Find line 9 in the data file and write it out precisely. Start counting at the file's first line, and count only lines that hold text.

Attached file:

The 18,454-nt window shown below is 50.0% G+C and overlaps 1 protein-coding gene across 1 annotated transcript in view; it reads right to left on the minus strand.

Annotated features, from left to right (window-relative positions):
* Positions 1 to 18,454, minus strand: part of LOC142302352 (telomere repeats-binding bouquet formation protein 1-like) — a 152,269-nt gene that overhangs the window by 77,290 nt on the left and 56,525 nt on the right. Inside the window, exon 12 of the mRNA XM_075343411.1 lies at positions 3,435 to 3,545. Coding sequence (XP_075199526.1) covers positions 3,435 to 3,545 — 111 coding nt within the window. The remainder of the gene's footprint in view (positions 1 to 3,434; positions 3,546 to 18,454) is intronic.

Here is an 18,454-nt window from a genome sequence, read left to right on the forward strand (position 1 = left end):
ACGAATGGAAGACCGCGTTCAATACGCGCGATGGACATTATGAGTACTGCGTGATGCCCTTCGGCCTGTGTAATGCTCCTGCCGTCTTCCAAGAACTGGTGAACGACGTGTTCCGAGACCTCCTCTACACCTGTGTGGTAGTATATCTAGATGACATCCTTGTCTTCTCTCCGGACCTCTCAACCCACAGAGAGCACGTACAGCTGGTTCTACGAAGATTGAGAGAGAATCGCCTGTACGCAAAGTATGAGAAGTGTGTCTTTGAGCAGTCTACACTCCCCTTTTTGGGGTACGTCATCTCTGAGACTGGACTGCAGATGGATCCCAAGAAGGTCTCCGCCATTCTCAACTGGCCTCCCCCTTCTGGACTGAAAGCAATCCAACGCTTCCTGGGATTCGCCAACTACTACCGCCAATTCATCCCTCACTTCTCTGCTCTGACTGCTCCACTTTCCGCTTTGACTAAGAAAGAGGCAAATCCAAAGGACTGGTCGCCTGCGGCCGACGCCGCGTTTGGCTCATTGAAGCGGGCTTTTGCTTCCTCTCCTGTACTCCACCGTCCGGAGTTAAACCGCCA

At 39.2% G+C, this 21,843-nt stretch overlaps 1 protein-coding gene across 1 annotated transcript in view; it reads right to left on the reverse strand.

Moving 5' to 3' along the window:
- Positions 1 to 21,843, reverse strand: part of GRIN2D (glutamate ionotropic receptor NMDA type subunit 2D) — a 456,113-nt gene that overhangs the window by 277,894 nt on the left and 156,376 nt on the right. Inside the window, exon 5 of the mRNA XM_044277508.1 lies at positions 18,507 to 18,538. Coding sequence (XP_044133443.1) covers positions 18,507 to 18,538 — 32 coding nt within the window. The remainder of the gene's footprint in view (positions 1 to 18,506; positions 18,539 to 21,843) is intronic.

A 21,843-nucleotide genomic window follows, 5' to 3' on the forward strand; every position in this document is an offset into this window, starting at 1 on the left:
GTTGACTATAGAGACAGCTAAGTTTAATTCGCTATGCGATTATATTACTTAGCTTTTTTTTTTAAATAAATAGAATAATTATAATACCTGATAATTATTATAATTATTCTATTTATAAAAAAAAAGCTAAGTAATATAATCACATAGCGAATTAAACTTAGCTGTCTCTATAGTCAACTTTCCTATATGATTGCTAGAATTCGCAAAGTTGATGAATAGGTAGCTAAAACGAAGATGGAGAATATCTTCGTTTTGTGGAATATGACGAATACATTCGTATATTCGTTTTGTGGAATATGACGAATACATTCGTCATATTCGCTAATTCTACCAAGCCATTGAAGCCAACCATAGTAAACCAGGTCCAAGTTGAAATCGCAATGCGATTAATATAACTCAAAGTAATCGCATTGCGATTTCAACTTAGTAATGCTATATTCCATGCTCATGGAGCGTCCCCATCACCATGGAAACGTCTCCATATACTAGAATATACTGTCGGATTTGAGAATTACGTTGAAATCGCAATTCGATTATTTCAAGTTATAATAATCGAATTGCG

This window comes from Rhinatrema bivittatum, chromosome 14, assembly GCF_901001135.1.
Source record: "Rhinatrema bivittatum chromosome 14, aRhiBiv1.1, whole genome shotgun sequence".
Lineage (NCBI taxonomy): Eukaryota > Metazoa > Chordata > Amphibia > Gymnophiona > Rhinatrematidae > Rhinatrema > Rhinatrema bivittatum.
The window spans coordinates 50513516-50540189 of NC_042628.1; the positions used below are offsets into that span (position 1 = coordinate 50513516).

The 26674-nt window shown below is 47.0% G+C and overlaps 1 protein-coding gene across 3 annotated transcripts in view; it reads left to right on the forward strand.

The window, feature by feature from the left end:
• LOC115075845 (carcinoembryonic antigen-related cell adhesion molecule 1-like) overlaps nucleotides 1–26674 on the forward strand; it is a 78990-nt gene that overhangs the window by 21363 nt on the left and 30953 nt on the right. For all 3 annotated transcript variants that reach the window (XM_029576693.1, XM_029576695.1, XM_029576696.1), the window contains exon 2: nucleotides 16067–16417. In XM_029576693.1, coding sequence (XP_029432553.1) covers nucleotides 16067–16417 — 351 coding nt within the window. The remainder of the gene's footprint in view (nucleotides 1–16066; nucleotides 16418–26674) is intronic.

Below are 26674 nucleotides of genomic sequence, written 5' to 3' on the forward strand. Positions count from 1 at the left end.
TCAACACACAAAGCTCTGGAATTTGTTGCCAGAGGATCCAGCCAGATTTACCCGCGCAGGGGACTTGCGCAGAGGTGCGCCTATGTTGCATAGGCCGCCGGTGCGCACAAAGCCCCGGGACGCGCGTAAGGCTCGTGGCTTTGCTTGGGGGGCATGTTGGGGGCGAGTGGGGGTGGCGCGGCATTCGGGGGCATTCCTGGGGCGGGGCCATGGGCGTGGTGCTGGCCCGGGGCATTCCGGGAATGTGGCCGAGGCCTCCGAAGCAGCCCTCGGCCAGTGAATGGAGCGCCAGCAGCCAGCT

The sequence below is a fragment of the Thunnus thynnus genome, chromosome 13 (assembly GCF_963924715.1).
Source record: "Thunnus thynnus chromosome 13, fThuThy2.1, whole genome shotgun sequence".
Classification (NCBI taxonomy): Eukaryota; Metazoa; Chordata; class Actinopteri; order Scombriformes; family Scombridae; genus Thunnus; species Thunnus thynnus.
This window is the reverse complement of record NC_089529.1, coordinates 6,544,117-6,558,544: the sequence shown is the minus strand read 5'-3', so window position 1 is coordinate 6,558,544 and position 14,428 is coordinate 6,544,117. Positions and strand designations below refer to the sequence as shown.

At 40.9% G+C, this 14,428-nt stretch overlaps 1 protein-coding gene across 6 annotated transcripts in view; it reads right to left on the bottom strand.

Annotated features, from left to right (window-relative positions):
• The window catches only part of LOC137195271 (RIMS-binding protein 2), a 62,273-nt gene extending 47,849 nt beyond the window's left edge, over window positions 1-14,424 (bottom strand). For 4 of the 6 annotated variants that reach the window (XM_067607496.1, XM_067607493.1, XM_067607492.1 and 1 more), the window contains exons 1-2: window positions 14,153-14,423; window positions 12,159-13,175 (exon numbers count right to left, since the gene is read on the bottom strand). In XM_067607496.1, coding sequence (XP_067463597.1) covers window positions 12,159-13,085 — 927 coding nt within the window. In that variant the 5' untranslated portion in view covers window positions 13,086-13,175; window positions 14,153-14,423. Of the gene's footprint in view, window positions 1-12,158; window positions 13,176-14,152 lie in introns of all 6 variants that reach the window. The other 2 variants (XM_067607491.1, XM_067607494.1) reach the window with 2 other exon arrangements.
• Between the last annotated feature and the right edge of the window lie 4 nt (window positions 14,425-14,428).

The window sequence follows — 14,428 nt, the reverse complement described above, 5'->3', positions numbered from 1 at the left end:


A 21,843-nucleotide genomic window follows, 5' to 3' on the forward strand; every position in this document is an offset into this window, starting at 1 on the left: